Registered Rep. presents the third installment of our brainteaser, The Puzzler (thanks, Car Talk).

Every other month (or so), The Puzzler offers a real-world puzzle and its solution. Many are real brainteasers used by corporations to test the mental agility of job applicants. This page also features a separate puzzle contest; the solution will be published the following month (for November and December's winners, turn to page 8). The most original response to the contest will receive a free copy of John Kador's book, How to Ace the Brainteaser Job Interview (McGraw-Hill, 2004).

### February's Puzzler and Solution

A bizarre brokerage firm sells securities but only in very, very odd lots. Clients can order any securities they want, but the stocks are sold in bundles of three quantities. Clients can buy stocks in orders of 6 shares, orders of 9 shares or orders of 20 shares. So if you're a client of this brokerage and you wanted 45 shares of, say, IBM, you could buy five orders of 9 shares. If you wanted 50 shares, you could buy two orders of 6, two orders of 9 and one order of 20. But if you want 10 shares, you're out of luck.

Here's the question: What is the largest number of shares that you cannot order under this bizarre trading system?

### Solution

Working upwards, holes soon reveal themselves. You can't buy 31 shares, for example. You can't buy 43. But then something interesting happens. You can buy 44, 45, 46 and even 47 shares (three orders of 6, one order of 9 and one order of 20). Keep going for a few more numbers, and it appears that every number after 43, including primes such as 79 and 83, can be factored using 6, 9 and 20. My son wrote a program that confirmed this proposition for numbers up to 500,000. While this is not a definite proof, it's good enough for brokerage work. The largest number of shares that cannot be ordered under this scheme is 43.

### Complete Puzzle Rules

• Entries must be received by March 15. One entry per person. Employees of Registered Rep. magazine and its affiliated publications are ineligible. Void where prohibited or restricted by law. Registered Rep. is not responsible for incomplete, lost, stolen, illegible, misdirected or late entries.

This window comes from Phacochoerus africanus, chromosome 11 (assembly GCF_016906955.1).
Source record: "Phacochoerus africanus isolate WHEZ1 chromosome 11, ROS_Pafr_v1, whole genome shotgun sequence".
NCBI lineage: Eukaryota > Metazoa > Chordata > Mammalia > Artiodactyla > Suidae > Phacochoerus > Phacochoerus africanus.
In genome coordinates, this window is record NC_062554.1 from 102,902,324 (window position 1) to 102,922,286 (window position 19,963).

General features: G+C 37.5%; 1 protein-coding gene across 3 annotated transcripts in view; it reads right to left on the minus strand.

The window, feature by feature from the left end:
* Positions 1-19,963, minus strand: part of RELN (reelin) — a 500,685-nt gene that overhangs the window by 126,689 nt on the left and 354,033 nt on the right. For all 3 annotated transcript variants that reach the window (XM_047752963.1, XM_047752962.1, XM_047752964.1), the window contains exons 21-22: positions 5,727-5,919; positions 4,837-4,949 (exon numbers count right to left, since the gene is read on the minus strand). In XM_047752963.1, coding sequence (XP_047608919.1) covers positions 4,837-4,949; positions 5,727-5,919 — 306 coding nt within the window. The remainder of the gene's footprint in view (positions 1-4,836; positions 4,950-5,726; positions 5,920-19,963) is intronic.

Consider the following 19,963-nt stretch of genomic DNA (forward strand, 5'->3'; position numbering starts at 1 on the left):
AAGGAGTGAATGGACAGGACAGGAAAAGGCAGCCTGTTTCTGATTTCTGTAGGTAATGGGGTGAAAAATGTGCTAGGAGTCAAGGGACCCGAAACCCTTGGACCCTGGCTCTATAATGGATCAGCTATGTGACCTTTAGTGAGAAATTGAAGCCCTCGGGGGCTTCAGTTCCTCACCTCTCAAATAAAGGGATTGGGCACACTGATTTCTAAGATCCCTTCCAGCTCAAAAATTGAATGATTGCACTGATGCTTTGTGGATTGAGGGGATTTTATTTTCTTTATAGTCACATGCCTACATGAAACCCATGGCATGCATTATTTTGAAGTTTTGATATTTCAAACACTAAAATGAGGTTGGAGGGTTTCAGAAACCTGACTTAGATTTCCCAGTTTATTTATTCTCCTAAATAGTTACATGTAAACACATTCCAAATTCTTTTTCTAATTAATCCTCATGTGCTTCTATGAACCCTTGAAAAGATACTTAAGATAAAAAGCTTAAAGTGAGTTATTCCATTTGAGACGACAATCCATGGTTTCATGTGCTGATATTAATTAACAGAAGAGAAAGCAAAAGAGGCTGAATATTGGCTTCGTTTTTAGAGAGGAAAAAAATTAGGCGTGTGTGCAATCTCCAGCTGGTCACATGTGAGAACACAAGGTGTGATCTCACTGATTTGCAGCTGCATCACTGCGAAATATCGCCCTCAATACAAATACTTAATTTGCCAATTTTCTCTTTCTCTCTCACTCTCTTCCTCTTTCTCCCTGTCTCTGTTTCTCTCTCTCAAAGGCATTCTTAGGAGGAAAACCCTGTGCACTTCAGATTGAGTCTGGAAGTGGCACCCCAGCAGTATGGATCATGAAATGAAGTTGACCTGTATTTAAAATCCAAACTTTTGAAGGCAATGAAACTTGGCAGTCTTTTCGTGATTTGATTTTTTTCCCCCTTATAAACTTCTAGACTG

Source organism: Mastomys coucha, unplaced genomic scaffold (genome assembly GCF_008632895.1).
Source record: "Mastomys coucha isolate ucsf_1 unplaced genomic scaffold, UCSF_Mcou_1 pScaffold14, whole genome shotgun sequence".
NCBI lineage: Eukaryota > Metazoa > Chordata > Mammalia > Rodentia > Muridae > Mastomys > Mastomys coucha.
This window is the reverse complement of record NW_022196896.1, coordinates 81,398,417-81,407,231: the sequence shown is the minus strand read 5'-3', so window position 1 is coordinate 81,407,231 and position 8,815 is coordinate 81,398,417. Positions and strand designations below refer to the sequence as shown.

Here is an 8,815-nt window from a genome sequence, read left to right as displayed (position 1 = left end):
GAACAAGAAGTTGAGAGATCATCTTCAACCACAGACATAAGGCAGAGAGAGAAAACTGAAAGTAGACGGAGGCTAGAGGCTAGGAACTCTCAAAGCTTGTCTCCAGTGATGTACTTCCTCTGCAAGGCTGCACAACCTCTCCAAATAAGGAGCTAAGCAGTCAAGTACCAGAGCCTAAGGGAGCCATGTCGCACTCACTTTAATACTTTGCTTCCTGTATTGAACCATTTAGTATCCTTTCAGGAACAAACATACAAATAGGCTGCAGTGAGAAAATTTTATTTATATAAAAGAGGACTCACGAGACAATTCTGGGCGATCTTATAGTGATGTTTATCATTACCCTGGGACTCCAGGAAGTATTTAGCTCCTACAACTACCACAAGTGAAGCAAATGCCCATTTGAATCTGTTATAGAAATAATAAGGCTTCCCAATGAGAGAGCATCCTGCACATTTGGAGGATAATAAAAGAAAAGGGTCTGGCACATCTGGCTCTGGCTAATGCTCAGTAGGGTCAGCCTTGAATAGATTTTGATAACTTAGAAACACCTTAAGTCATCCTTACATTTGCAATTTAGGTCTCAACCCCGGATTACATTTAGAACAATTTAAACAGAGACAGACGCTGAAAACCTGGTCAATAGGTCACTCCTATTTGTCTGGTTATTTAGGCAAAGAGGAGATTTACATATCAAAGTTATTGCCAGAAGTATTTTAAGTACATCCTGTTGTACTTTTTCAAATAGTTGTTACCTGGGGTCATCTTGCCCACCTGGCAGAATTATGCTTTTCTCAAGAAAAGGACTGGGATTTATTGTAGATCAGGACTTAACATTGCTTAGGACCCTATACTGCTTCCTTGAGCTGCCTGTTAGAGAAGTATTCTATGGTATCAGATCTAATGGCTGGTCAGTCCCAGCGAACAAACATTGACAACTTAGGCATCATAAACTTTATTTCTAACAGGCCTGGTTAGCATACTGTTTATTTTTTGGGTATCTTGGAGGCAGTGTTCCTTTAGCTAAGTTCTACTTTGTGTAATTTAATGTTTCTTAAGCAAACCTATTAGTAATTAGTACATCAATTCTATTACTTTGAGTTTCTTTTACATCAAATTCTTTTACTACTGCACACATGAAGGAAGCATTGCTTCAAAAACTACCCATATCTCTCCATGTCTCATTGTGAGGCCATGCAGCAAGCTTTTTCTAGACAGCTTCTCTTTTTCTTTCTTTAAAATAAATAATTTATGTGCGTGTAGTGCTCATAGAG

• One winner will be selected on the basis of accuracy, originality and elegance, as judged by the magazine staff. In some cases, the winner will be selected in a random drawing from all eligible entries that contain a correct answer to the month's puzzle. The decision of the judges is final. We will notify the winner by email.

• The winner will get his or her solution published in Registered Rep. The winner will also receive a copy of How to Ace the Brainteaser Job Interview inscribed by the author.

• All entries become the property of Registered Rep. Each contest entrant consents to the publication of his or her name and puzzle answer, in any and all media and manner, now or hereafter known, in perpetuity without compensation. Registered Rep. is not responsible for any damages or losses relating to the puzzle or acceptance/use of any prize.

Writer's BIO: John Kador, the author of 10 books, published Charles Schwab: How One Company Beat Wall Street and Reinvented the Brokerage Industry in 2003. His Web site is www.jkador.com

### February's Contest: Dividing Time

Challenge: On a standard 12-hour clock face, draw two straight lines that divide the clock face into sections. The numbers in each section must add up to equal sums.

### Extra Credit

There is one “standard” solution to this puzzle. For extra credit, find an even more imaginative solution.

Please email your solution to john.churchill@penton.com, using the subject line, “February 2006 Puzzler” by March 15, 2006. Only one submission per reader, please. We will publish the solution we consider the most original. Good luck.